"Surface Laptop Studio 2 is one of our most repairable devices": Microsoft demonstrates how to teardown and repair your own PC

Surface Laptop Studio 2 photos
(Image credit: Daniel Rubino)

What you need to know

  • Microsoft has posted two videos highlighting manual repairs of a Surface Laptop Studio 2 and Surface Go 4 on its official YouTube channel.
  • A lack of repairability has been a leading issue preventing many users from purchasing Surface devices.
  • Replacement parts for Surface PCs are available from the Microsoft Store, and a partnership with iFixit offers third-party options.

Over the past few years, the demand for Surface devices has seemingly dwindled. This is potentially attributed to tough economic times and the drastic shift in the PC market. But an issue with Surface devices is particularly unique.

Until recently, Microsoft had made the repairability of Surface devices more daunting than competitors. Of course, this aspect isn't an issue for users still covered under its official warranty repair service. Luckily, in the past few months, the company has doubled down on its efforts to enhance the repairability of these devices.

First, in June, Microsoft began offering Surface PC replacement parts for users to purchase directly from the Microsoft Store, including screens, kickstands, batteries, solid-state hard drives, and more. Naturally, the goal here is to ensure that users can extend the lifeline of their out-of-warranty PCs.

Now, two official walkthrough videos have been posted to the Microsoft Surface channel on YouTube, highlighting the repair process of at least the Surface Laptop Studio 2 and Surface Go 4 with replaceable components. Microsoft still naturally recommends that users refer to Surface Service Guides for more detailed step-by-step instructions when repairing these devices. 

Surface replacement parts | Microsoft Store

Surface replacement parts | Microsoft Store

Whether you're looking for a new screen, SSD, power supply, kickstand, speaker, or other components on your Surface Pro, Surface Laptop, or Surface Studio, Microsoft has you covered with official parts available on the Microsoft Store.

Surface repairability can only get better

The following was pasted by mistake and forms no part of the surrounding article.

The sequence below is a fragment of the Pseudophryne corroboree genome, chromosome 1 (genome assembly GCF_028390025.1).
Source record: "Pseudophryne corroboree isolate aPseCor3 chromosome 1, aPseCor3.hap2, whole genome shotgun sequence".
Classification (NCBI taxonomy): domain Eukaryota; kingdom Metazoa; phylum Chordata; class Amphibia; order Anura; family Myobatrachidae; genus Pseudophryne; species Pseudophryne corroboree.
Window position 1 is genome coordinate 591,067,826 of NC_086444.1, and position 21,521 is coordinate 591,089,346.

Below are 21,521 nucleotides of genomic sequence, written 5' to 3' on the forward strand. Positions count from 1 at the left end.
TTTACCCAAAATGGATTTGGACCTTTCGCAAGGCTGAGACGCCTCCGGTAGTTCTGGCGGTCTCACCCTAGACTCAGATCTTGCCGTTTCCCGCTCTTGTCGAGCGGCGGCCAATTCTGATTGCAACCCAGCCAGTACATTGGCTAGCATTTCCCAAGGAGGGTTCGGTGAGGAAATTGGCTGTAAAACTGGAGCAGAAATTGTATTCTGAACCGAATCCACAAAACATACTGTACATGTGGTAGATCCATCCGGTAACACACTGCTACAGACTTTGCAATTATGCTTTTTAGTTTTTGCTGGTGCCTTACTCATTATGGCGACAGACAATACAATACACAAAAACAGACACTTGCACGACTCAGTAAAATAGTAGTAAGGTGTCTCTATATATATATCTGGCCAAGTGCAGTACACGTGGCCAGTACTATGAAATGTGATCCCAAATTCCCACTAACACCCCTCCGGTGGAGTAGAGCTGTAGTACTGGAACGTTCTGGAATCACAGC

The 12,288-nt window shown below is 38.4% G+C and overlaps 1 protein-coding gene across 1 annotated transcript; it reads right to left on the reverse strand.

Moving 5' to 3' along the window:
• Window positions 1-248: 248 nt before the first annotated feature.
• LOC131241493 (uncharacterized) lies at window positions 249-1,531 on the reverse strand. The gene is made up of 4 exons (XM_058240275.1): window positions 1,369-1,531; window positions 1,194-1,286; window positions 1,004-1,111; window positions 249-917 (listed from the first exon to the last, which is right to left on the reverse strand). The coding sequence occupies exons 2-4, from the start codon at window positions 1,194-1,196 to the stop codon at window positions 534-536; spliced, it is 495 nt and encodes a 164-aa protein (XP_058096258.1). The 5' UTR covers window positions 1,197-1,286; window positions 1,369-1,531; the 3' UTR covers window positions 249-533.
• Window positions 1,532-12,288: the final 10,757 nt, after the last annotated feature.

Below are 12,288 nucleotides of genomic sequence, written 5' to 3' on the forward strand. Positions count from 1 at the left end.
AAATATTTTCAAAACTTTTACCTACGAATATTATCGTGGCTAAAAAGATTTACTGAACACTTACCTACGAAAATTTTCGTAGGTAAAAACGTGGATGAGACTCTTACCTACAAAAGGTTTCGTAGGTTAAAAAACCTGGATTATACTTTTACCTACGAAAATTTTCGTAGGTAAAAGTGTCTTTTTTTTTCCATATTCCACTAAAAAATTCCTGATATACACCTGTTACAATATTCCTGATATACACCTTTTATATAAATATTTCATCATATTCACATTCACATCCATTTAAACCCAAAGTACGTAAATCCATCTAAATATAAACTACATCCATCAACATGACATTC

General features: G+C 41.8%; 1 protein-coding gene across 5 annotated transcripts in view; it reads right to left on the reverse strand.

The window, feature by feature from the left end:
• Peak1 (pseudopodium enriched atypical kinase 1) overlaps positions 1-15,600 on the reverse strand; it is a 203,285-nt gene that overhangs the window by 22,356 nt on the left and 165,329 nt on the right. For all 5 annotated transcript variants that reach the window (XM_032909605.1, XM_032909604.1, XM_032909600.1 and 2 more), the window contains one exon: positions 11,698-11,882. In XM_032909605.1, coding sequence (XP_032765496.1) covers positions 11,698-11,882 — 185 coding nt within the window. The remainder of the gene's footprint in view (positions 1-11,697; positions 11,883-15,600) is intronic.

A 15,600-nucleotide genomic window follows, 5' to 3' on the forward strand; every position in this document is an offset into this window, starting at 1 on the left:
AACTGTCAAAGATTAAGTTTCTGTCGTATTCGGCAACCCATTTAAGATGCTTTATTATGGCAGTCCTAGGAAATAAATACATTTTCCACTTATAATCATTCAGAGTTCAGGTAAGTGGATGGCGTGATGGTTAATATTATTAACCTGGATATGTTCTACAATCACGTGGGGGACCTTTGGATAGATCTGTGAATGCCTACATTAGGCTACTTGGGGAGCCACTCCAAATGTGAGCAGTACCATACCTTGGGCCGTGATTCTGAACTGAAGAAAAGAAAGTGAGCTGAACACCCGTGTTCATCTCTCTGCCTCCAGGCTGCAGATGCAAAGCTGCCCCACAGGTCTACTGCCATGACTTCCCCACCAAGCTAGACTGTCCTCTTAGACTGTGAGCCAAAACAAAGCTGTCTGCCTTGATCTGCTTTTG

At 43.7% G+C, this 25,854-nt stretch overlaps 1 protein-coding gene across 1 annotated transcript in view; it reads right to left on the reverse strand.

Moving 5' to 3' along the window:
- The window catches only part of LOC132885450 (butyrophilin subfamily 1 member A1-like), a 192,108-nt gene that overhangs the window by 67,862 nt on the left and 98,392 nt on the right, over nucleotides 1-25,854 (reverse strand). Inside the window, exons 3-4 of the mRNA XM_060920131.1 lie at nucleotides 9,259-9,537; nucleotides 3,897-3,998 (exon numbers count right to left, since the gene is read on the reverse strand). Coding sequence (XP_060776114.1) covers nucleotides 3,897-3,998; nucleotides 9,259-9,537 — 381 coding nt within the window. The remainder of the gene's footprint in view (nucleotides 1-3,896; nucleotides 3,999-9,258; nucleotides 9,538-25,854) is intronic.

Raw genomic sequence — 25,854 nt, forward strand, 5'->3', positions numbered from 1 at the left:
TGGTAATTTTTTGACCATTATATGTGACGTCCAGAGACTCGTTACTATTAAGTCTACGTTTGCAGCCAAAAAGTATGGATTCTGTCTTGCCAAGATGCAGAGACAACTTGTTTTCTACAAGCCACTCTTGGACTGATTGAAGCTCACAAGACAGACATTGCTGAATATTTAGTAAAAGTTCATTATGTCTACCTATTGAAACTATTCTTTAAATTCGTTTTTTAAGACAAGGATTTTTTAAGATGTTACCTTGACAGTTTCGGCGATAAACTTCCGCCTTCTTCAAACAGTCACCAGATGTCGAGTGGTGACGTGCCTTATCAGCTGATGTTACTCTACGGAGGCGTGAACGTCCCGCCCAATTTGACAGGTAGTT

Microsoft recently unveiled two entries to its Surface lineup. Our Surface Laptop Studio 2 review shows it to be a powerhouse for high-performance tasks for particular categories like engineering, not forgetting that it can technically still run high-end games. It ships with 64GB of RAM, an NVIDIA RTX 4060 GPU, and Intel's powerful 13th Gen Core i7 processor, but all these don't come for cheap. Surface devices have never been cost-friendly.

So, with a $2,000 price tag, longevity and durability will be among most buyers' top priorities besides hardware specifications. Microsoft highlighting how easy it is to repair the entry might be a subtle way of getting more users to lean toward the device and even make a purchase, which makes sense.

According to a recent study by SimpleGhar, Microsoft Surface tablets are ranked among the top 10 most-depreciating devices, with the Surface Pro 7+ tablet holding the unfortunate crown. It further revealed buyers prefer used devices over new products due to harsh economic times.

With this in mind, it's clear that a device's price point and repairability are vital determinants that buyers consider before purchasing. 

Thankfully, Microsoft recently partnered with iFixit to release more parts for Surface devices, including the Surface Pro 9, Surface Laptop 5, and thirteen more Microsoft Surface variants. This aims to foster at-home repairs for out-of-warrant Surface devices to eliminate e-waste. 

Do you think Microsoft's efforts to enhance the repairability of Surface devices will drive more sales? Share your thoughts with me in the comments.

Kevin Okemwa

Kevin Okemwa is a seasoned tech journalist based in Nairobi, Kenya with lots of experience covering the latest trends and developments in the industry. With a passion for innovation and a keen eye for detail, he has written for leading publications such as OnMSFT, MakeUseOf, and Windows Report, providing insightful analysis and breaking news on everything revolving around the Microsoft ecosystem. While AFK and not busy following the ever-emerging trends in tech, you can find him exploring the world or listening to music.